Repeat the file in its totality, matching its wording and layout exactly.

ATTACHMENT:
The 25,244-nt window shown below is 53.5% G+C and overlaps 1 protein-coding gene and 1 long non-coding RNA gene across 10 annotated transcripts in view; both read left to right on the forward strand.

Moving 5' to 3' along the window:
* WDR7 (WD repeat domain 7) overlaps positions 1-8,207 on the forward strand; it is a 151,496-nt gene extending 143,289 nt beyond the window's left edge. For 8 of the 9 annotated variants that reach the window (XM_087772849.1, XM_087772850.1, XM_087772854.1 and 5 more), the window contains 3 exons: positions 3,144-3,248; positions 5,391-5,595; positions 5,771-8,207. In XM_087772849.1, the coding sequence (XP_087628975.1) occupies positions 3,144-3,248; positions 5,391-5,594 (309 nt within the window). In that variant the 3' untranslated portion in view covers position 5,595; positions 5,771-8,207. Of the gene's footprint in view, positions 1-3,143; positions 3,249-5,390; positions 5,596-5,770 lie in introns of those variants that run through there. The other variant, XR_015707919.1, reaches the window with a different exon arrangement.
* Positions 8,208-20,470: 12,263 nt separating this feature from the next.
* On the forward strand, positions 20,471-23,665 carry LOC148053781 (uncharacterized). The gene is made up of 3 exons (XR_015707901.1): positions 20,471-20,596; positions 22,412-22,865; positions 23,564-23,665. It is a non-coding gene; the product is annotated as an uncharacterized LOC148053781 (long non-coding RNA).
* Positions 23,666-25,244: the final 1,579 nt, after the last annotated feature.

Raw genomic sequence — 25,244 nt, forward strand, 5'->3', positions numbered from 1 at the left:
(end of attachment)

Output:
The 25,244-nt window shown below is 53.5% G+C and overlaps 1 protein-coding gene and 1 long non-coding RNA gene across 10 annotated transcripts in view; both read left to right on the forward strand.

Moving 5' to 3' along the window:
* WDR7 (WD repeat domain 7) overlaps positions 1-8,207 on the forward strand; it is a 151,496-nt gene extending 143,289 nt beyond the window's left edge. For 8 of the 9 annotated variants that reach the window (XM_087772849.1, XM_087772850.1, XM_087772854.1 and 5 more), the window contains 3 exons: positions 3,144-3,248; positions 5,391-5,595; positions 5,771-8,207. In XM_087772849.1, the coding sequence (XP_087628975.1) occupies positions 3,144-3,248; positions 5,391-5,594 (309 nt within the window). In that variant the 3' untranslated portion in view covers position 5,595; positions 5,771-8,207. Of the gene's footprint in view, positions 1-3,143; positions 3,249-5,390; positions 5,596-5,770 lie in introns of those variants that run through there. The other variant, XR_015707919.1, reaches the window with a different exon arrangement.
* Positions 8,208-20,470: 12,263 nt separating this feature from the next.
* On the forward strand, positions 20,471-23,665 carry LOC148053781 (uncharacterized). The gene is made up of 3 exons (XR_015707901.1): positions 20,471-20,596; positions 22,412-22,865; positions 23,564-23,665. It is a non-coding gene; the product is annotated as an uncharacterized LOC148053781 (long non-coding RNA).
* Positions 23,666-25,244: the final 1,579 nt, after the last annotated feature.

Raw genomic sequence — 25,244 nt, forward strand, 5'->3', positions numbered from 1 at the left: